Allan Dwan directed well over 300 feature-length and short films throughout his career, a career that dated back to the days of the silents. By the time he made Silver Lode, Dwan had already established himself as an extremely gifted filmmaker, one who could tell a great story with very limited resources at his disposal. With Silver Lode, however, Dwan did more than merely tell a story; he held a mirror up to his friends and colleagues, challenging them to take a long, hard look at what it was they had become.
How to Get the Man’s Foot Outta Your Ass (2003)
Next, we have what is easily director Mario van Peebles’s most personal film, a movie in which his father, noted filmmaker Melvin van Peebles, is the central character.
Melvin Van Peebles was the first African-American filmmaker to take on the system, and his 1971 independent movie, Sweet Sweetback’s Baadasssss Song, literally broke the Hollywood mold. Up to that time, African Americans were depicted in films as little more than background characters, happily existing in an all-white environment. Sweet Sweetback’s Baadasssss Song took its audience into the ghetto, focusing on an entirely different black experience. Thanks in part to a mobilization of the Black Panthers, which urged all of its members to get out and support the film, Sweet Sweetback’s Baadasssss Song went on to become the top grossing independent movie of 1971.
How to Get the Man’s Foot Outta Your Ass is a dramatized account of the making of Sweet Sweetback’s Baadasssss Song, taking us from the creative beginnings; the writing of the script, up to the film’s historic premiere in a small theater in Detroit. The journey would prove to be a difficult one for Melvin Van Peebles (played here by his son, Mario). To begin with, the studios wouldn’t touch Sweet Sweetback, fearing it was far too radical for a mainstream audience, and even Melvin’s agent, Howie (Saul Rubinek), strongly advised his client to drop the idea of a film about a black revolutionary. Melvin ignores this advice, deciding instead to make the film independently. Yet still more problems would persist. When the original financiers pulled out, Melvin had little choice but to invest his own money to complete the project. Along with the financial burdens, Melvin also had to edit the film himself, a task made all the more difficult by the fact that he was rapidly losing vision in one eye. If all this wasn’t bad enough, Sweet Sweetback’s Baadasssss Song was saddled with the dreaded X rating by the ratings board, and as a result, only two theaters in the entire country would display the film. Melvin Van Peebles had invested everything he had in this movie, and its reception would determine whether or not he was now financially bankrupt as a result. The rest, as they say, is history.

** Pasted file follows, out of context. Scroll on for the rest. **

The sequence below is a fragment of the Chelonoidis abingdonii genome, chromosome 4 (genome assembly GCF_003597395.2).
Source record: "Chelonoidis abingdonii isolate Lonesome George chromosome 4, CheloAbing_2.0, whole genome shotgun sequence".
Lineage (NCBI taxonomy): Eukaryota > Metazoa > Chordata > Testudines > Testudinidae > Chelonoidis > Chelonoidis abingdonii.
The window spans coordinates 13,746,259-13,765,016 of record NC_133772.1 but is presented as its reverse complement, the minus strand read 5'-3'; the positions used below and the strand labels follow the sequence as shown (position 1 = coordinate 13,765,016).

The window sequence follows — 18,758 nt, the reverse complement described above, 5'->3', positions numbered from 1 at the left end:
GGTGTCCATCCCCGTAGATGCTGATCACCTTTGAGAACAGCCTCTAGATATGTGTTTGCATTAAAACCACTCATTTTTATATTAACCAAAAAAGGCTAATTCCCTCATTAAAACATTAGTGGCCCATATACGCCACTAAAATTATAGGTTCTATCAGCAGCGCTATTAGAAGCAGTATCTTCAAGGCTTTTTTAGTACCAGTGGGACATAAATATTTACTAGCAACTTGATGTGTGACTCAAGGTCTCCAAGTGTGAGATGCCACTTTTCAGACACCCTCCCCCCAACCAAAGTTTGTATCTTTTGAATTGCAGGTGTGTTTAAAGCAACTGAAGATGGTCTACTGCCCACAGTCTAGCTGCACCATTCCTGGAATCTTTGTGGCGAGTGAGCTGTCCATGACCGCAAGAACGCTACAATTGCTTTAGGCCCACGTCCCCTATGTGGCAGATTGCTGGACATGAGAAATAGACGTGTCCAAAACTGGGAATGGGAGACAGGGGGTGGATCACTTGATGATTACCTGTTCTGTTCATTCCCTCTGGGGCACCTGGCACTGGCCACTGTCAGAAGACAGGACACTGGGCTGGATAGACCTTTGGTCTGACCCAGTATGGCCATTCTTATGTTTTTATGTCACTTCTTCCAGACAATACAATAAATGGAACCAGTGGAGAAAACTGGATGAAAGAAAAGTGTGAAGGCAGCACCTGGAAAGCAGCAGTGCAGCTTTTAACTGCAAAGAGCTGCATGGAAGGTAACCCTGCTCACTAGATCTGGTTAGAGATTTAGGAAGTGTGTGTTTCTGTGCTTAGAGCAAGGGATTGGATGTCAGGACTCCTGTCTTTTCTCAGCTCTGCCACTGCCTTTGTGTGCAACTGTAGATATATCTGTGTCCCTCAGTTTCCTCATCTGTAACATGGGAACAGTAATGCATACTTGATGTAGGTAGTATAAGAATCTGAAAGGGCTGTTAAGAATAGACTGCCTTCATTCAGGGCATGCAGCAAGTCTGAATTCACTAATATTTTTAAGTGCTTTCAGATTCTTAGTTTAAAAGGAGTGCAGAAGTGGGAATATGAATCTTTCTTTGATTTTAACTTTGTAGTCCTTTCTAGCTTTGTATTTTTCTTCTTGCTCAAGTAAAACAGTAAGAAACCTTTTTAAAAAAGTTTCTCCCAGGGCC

In How to Get the Man’s Foot Outta Your Ass, Mario Van Peebles captures the creative energy and rabid determination of his famous father, and yet, because Mario tells this story from an eyewitness’s point of view (as a child, Mario was on set for much of the making of Sweet Sweetback’s Baadasssss Song), he avoids the usual biographical pitfalls while doing so. Mario does not paint Melvin as a larger than life individual, allowing instead for his father’s true personality to explode on screen. Melvin Van Peebles, it seems, could be nasty, determined, and overbearing. Yet, despite his shortcomings, we ultimately recognize that Melvin was a true cinematic pioneer. Melvin Van Peebles may have had a short fuse, and perhaps he was not the most loving father in the world, but he did have a vision, and possessed the drive and determination to make that vision a reality.
There was power in Melvin Van Peebles’s Sweet Sweetback’s Baadasssss Song, and that power is successfully recaptured in How to Get the Man’s Foot Outta Your Ass by his son, Mario. All these years later, the Van Peebles touch is still strong, still powerful…and it didn’t even skip a generation!